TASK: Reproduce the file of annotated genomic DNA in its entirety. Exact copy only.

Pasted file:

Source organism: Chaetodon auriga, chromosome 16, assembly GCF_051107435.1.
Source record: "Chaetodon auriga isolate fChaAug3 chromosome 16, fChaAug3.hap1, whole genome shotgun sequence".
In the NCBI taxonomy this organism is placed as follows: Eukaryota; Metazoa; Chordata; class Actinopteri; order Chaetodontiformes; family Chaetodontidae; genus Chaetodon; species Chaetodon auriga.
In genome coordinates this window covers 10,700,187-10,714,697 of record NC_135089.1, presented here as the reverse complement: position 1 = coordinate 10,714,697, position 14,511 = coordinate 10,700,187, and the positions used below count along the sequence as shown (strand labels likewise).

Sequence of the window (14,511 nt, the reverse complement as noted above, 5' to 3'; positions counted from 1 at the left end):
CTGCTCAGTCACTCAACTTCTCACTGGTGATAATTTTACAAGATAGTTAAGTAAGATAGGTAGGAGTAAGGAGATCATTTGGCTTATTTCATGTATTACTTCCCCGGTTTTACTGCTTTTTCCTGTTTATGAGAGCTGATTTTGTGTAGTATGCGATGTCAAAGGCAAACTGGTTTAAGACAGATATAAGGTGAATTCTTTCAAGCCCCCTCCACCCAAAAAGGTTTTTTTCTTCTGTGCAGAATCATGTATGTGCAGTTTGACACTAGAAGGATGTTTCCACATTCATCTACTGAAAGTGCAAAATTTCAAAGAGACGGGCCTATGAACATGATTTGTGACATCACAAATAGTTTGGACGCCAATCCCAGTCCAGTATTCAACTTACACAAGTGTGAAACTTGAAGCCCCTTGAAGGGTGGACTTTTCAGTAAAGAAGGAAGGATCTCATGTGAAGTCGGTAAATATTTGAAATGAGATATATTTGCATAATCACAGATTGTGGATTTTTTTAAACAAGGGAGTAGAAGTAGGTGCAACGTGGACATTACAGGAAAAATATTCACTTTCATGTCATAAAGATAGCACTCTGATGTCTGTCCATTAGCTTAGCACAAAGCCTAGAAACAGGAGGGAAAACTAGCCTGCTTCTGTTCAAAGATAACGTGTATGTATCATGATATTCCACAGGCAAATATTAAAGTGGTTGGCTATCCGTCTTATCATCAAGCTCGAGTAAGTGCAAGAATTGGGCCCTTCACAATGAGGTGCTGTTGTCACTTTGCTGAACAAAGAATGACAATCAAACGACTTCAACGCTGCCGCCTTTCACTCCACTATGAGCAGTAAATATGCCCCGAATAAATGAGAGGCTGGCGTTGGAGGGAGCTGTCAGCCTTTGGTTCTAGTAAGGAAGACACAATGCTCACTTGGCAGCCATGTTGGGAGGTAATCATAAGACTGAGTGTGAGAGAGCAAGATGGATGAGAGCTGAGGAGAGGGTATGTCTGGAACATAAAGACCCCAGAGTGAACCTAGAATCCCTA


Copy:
Source organism: Chaetodon auriga, chromosome 16, assembly GCF_051107435.1.
Source record: "Chaetodon auriga isolate fChaAug3 chromosome 16, fChaAug3.hap1, whole genome shotgun sequence".
In the NCBI taxonomy this organism is placed as follows: Eukaryota; Metazoa; Chordata; class Actinopteri; order Chaetodontiformes; family Chaetodontidae; genus Chaetodon; species Chaetodon auriga.
In genome coordinates this window covers 10,700,187-10,714,697 of record NC_135089.1, presented here as the reverse complement: position 1 = coordinate 10,714,697, position 14,511 = coordinate 10,700,187, and the positions used below count along the sequence as shown (strand labels likewise).

Sequence of the window (14,511 nt, the reverse complement as noted above, 5' to 3'; positions counted from 1 at the left end):
CTGCTCAGTCACTCAACTTCTCACTGGTGATAATTTTACAAGATAGTTAAGTAAGATAGGTAGGAGTAAGGAGATCATTTGGCTTATTTCATGTATTACTTCCCCGGTTTTACTGCTTTTTCCTGTTTATGAGAGCTGATTTTGTGTAGTATGCGATGTCAAAGGCAAACTGGTTTAAGACAGATATAAGGTGAATTCTTTCAAGCCCCCTCCACCCAAAAAGGTTTTTTTCTTCTGTGCAGAATCATGTATGTGCAGTTTGACACTAGAAGGATGTTTCCACATTCATCTACTGAAAGTGCAAAATTTCAAAGAGACGGGCCTATGAACATGATTTGTGACATCACAAATAGTTTGGACGCCAATCCCAGTCCAGTATTCAACTTACACAAGTGTGAAACTTGAAGCCCCTTGAAGGGTGGACTTTTCAGTAAAGAAGGAAGGATCTCATGTGAAGTCGGTAAATATTTGAAATGAGATATATTTGCATAATCACAGATTGTGGATTTTTTTAAACAAGGGAGTAGAAGTAGGTGCAACGTGGACATTACAGGAAAAATATTCACTTTCATGTCATAAAGATAGCACTCTGATGTCTGTCCATTAGCTTAGCACAAAGCCTAGAAACAGGAGGGAAAACTAGCCTGCTTCTGTTCAAAGATAACGTGTATGTATCATGATATTCCACAGGCAAATATTAAAGTGGTTGGCTATCCGTCTTATCATCAAGCTCGAGTAAGTGCAAGAATTGGGCCCTTCACAATGAGGTGCTGTTGTCACTTTGCTGAACAAAGAATGACAATCAAACGACTTCAACGCTGCCGCCTTTCACTCCACTATGAGCAGTAAATATGCCCCGAATAAATGAGAGGCTGGCGTTGGAGGGAGCTGTCAGCCTTTGGTTCTAGTAAGGAAGACACAATGCTCACTTGGCAGCCATGTTGGGAGGTAATCATAAGACTGAGTGTGAGAGAGCAAGATGGATGAGAGCTGAGGAGAGGGTATGTCTGGAACATAAAGACCCCAGAGTGAACCTAGAATCCCTA